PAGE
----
Based on the phenotypes observed in our Gli mutant mice, we propose the following model of differential Gli activity in early development of the mouse visual system (Fig. 6). Initially, Shh relieves the strong repressor activity of Gli3 adjacent to the midline to permit eye field separation and optic vesicle outgrowth. Activation of Gli2 and Gli1 plays roles complementary to Gli3 by mediating expansion of the proximal optic vesicle that ultimately gives rise to the optic stalk. Shh from the midline actively promotes patterning of the proximal optic stalk (Pax2 and Vax1 expression territory), but increased Gli3 repressor activity in the distal optic stalk is required to define the boundary between the optic stalk and optic cup.
The Shh null allele was created by targeted disruption of exon 2 of the Shh gene (St-Jacques et al.,1998), Gli1 and Gli2 alleles contain a deletion of the zinc finger domain of the gene (Mo et al.,1997) and Gli3xt alleles contain a large deletion of the 3′ end of the gene (Hui and Joyner,1993). Genetic crosses were performed to obtain Shh+/−Gli3xt/xt mice on a mixed C57/Bl6 and C3HeB/FeJ background, Gli1+/−Gli2+/− mice on a CD1 background, and Gli2+/−Gli3+/xt mice on a mixed CD1 and C3HeB/FeJ background. The embryos were genotyped using tail tissue and a polymerase chain reaction protocol using specific primers to the different genes. Mice were coupled in the late afternoon and allowed to mate overnight. The next morning, males were removed from the cage and females were checked for vaginal plugs. The presence of the vaginal plug early the next morning was considered as E0.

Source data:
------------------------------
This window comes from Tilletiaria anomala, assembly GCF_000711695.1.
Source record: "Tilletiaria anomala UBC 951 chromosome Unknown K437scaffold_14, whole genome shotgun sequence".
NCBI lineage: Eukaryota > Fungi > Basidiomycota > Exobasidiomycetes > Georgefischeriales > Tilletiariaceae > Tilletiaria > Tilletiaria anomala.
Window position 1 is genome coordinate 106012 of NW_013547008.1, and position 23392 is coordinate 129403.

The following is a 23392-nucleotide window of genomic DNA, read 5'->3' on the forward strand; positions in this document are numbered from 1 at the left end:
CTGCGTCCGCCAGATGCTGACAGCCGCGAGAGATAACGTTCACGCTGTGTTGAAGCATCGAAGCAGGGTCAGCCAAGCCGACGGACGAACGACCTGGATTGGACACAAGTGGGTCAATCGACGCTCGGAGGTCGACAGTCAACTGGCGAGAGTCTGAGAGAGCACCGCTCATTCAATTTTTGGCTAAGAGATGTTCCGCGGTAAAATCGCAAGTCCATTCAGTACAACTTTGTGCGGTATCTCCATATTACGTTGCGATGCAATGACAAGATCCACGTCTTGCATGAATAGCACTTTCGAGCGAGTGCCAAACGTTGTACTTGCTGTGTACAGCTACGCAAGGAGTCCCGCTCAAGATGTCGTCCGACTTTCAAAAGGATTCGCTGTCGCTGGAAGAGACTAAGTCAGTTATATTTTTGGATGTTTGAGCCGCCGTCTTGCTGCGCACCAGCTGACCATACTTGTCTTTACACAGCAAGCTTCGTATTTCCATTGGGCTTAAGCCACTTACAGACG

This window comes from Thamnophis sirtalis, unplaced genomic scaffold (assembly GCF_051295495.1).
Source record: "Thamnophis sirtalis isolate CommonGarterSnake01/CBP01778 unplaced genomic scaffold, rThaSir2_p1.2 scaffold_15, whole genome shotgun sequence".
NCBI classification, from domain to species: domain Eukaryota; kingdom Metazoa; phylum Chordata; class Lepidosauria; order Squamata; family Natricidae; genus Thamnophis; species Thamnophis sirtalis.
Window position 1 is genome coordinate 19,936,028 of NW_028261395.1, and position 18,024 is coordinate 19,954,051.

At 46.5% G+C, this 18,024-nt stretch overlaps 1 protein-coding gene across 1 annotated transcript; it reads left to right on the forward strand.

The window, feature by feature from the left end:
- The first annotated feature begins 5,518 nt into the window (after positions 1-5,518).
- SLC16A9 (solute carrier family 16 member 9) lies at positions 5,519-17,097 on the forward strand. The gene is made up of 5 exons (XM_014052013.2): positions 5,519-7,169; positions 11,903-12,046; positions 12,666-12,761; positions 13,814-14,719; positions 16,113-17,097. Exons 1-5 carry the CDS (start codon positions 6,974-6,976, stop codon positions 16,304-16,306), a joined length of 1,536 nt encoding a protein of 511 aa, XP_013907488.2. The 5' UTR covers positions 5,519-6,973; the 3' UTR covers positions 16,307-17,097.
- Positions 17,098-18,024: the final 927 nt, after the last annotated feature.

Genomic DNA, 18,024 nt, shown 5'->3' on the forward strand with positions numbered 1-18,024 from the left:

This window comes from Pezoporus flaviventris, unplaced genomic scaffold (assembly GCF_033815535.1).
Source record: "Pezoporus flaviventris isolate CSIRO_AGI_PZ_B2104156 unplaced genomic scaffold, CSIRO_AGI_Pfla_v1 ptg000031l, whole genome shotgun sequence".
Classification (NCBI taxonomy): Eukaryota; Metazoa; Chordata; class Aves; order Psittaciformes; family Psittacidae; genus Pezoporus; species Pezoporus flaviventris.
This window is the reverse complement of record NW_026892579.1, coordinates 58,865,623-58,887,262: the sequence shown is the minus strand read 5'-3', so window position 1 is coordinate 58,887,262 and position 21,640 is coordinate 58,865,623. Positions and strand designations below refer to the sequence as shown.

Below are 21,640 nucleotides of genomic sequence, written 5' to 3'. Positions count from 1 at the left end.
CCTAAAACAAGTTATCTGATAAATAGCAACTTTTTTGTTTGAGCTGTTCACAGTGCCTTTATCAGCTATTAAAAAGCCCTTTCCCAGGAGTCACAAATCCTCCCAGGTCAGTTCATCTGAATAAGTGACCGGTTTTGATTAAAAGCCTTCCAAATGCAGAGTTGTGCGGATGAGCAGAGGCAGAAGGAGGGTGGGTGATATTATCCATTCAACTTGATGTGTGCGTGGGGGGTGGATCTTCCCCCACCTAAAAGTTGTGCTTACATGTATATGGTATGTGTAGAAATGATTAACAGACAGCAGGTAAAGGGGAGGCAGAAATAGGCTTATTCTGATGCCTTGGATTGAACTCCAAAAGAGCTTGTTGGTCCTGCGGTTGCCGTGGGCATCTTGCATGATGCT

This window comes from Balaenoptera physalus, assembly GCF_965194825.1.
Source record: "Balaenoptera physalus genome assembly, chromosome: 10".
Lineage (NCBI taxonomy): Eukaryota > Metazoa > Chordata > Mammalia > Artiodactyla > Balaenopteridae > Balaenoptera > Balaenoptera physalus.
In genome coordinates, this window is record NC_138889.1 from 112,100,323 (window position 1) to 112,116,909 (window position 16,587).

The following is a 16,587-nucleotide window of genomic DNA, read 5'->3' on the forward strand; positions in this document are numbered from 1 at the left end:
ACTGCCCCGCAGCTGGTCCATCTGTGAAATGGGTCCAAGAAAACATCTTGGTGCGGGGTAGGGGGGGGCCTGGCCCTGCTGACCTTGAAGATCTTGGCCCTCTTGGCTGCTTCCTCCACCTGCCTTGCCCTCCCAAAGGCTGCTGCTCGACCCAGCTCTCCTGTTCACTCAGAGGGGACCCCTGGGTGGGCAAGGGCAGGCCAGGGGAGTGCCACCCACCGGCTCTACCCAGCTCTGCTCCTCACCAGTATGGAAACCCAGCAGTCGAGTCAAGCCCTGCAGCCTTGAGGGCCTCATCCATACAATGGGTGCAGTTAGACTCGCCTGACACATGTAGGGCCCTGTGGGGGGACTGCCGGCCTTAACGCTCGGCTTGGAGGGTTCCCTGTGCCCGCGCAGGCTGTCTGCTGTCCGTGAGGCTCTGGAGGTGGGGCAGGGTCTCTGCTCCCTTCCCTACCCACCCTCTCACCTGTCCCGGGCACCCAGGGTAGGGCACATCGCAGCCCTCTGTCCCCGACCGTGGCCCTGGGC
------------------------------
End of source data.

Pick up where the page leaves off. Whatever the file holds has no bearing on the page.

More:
Genetic and Phenotypic Analysis
Embryos were harvested and tissues fixed in 4% paraformaldehyde. Tissues were further cryoprotected in 30% sucrose in Dulbecco's phosphate buffered saline (GIBCO) before embedding in equal amounts of 30% sucrose and OCT (Tissue Tek). Upper bodies or heads were isolated, depending on the age of the embryo, and tails were collected for genotyping. Tissues were sectioned for in situ hybridization (14 μm) by using a Leica CM 1850 cryostat.
All mutant embryo phenotypes were compared with littermate controls with the same mixed background. At least three litters of each combination mutant pairing were analyzed and compared at each age (E11.5 and E14.5). The figures are representative of the phenotypes and gene expression consistently observed at the different embryonic stages. All sections were analyzed using a Zeiss Axioplan upright microscope and images were captured using an AxioVision 2.05 digital video camera. All images were processed using Adobe Photoshop 7.0.